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U.S. sues Goldman Sachs in credit union failures

Federal regulators turn to civil courts to seek $491 million in their effort to recoup losses after bonds plunged in financial crisis.

August 10, 2011|By E. Scott Reckard, Los Angeles Times

Federal regulators hit Goldman Sachs Group Inc. with a $491-million lawsuit, the fourth in a series of planned legal assaults on financial firms that marketed mortgage securities to large credit unions.

The suit, filed Tuesday in U.S. District Court in Los Angeles, accused the Wall Street firm of making misleading written and oral statements about the soundness of the securities, which were purchased by the now-failed U.S. Central and San Dimas-based Western Corporate federal credit unions.

Shocks from the mortgage meltdown and financial crisis caused five wholesale credit unions to fail, and the National Credit Union Administration is now suing to recoup some of the losses on $50 billion worth of bonds that plunged in value. The retail credit unions are having to cover the losses of the wholesale credit unions.

"Those who caused the problems in the wholesale credit unions should pay for the losses," National Credit Union Administration Board Chairman Debbie Matz said in announcing the latest lawsuit.

Goldman Sachs spokesman Stephen Cohen declined to comment.

The other defendants so far are the Royal Bank of Scotland and JPMorgan Chase & Co., with the NCUA seeking a total of about $2 billion in damages. In all, about 10 such suits are in the pipeline, a spokesman for the federal credit union regulator said.

U.S. Central and Western Corporate are so-called wholesale credit unions, which handle transaction processing and investments for smaller retail credit unions that deal directly with the public. The NCUA took them over in March 2009, saying their portfolios of mortgage securities presented "an unacceptably high" concentration of risk.

U.S. Central lost about $1.5 billion, according to the NCUA's Office of Inspector General, and Western Corporate lost nearly $5.6 billion.

The lawsuits illustrate how federal authorities, largely stymied in attempts to mount major criminal prosecutions related to the mortgage crisis, are targeting financial firms and their executives in civil lawsuits. Many banks also are facing private claims related to mortgage securities, such as a $10-billion lawsuit that insurer American International Group filed Monday against Bank of America Corp.

Among the federal agencies pursuing this course is the U.S. attorney's office in Manhattan, which is seeking $1 billion from Deutsche Bank, Germany's largest bank, related to mortgages backed by the Federal Housing Administration.

Another example is the Federal Deposit Insurance Corp., which is demanding that former officers of Washington Mutual, IndyMac and other failed banks cough up hundreds of millions of dollars to cover losses to the nation's deposit insurance fund.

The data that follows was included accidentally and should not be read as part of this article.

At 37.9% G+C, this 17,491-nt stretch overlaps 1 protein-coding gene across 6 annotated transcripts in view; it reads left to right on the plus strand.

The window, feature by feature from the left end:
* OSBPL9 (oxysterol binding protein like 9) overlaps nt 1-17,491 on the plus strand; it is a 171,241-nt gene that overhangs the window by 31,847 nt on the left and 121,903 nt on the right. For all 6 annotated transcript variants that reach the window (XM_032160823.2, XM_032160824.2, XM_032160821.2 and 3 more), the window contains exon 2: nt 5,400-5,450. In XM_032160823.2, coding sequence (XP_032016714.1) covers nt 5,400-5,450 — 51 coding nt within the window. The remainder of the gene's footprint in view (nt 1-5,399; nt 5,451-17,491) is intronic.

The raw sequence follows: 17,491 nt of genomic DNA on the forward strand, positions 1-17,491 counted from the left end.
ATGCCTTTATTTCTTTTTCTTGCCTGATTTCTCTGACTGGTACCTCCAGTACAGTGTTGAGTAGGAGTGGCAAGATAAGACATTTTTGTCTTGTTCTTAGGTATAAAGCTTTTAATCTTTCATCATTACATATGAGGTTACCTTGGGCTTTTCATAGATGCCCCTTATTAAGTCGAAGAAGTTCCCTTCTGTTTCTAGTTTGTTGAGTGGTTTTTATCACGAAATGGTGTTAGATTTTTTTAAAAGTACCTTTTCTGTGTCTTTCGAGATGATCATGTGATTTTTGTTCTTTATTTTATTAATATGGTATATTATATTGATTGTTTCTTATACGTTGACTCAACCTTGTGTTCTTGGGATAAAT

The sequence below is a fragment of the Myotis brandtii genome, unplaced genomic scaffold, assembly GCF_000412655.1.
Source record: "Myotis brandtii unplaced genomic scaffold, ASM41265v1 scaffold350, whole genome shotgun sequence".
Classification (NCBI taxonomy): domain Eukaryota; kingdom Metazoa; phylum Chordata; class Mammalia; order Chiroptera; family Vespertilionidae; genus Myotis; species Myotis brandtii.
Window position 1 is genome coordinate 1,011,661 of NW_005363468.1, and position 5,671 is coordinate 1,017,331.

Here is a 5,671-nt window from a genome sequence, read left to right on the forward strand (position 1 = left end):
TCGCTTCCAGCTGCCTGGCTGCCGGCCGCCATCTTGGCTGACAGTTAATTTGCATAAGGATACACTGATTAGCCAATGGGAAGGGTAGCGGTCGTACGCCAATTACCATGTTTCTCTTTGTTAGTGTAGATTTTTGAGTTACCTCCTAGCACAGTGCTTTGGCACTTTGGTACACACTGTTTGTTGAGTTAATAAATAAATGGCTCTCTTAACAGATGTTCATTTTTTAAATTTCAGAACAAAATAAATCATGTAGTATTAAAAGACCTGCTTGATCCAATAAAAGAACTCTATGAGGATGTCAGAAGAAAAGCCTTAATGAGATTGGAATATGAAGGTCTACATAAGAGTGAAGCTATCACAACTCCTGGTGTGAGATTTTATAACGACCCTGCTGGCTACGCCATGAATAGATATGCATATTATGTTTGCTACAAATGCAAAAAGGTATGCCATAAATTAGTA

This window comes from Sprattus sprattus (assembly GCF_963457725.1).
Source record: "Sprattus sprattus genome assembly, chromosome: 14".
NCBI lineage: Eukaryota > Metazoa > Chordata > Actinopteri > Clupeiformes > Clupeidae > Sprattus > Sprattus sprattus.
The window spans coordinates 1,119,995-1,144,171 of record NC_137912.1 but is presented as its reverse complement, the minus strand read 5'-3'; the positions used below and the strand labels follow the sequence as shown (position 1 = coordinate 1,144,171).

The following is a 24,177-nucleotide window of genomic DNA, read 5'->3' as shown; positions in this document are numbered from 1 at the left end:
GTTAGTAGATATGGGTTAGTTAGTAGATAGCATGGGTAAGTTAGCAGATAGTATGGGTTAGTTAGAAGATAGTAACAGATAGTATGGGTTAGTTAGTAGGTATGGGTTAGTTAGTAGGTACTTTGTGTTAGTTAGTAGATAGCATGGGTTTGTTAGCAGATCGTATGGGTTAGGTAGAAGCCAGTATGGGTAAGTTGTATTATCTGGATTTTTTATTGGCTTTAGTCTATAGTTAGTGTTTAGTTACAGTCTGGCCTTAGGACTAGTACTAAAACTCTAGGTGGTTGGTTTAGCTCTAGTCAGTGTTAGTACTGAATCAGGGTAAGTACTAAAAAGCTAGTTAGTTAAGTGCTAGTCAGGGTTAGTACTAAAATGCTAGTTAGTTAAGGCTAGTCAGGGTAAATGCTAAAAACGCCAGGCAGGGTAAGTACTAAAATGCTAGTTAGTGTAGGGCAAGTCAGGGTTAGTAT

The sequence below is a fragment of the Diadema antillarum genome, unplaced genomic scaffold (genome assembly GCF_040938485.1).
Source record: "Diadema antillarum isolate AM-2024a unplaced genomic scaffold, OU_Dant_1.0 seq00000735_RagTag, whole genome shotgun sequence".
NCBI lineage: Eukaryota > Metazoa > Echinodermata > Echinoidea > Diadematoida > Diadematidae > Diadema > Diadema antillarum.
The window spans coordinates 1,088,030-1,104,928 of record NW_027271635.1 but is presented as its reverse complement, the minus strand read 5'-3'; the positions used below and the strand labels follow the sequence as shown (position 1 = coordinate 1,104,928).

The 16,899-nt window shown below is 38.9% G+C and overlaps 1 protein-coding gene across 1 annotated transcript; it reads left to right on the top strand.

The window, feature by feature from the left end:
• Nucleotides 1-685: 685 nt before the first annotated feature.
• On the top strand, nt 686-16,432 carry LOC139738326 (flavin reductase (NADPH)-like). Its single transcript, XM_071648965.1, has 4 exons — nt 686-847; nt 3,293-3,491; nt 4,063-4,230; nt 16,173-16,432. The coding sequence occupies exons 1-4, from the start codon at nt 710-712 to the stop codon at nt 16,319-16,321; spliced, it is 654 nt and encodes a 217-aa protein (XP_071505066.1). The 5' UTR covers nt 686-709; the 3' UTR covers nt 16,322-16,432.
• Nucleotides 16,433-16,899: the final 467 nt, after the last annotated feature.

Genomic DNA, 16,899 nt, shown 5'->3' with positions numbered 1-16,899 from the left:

The securities mentioned in the credit union lawsuit Tuesday, backed by pools of home loans issued during the housing boom, were nearly all categorized as AAA, the highest possible credit rating. Their holders were supposed to be paid before investors holding lower-rated bonds, but they sustained huge losses despite that guarantee.

The National Credit Union Administration suit blamed much of the trouble on Goldman and the originators of the mortgage bonds, including Fremont Home Loan, GreenPoint Mortgage and Long Beach Mortgage. The originators "had systematically abandoned the stated underwriting guidelines" that were described in the documents offering the securities for sale, the NCUA lawsuit said.

A "material percentage" of the borrowers were in such bad financial shape that their mortgages "were all but certain to become delinquent or default shortly after origination," the suit said. As a result, it contended, the mortgage bonds "were destined from inception to perform poorly."

The suit did not accuse Goldman Sachs of fraud but said it "is liable for material untrue statements and omissions of fact" under federal and state securities laws.

The suit accuses Goldman Sachs of violating Section 11 of the Securities Act of 1933, which, according to Columbia University securities law professor John C. Coffee Jr., "has probably the most pro-plaintiff balance of advantage of any legislation in federal law."

The statute makes Goldman, as the underwriter of the investments, liable for misrepresentations in the registration statements and prospectuses "unless it can demonstrate that it conducted adequate due diligence to verify the truth of the statements," Coffee said.

Under other sections of federal law, a defendant would have to be shown to have intended to defraud the purchaser.

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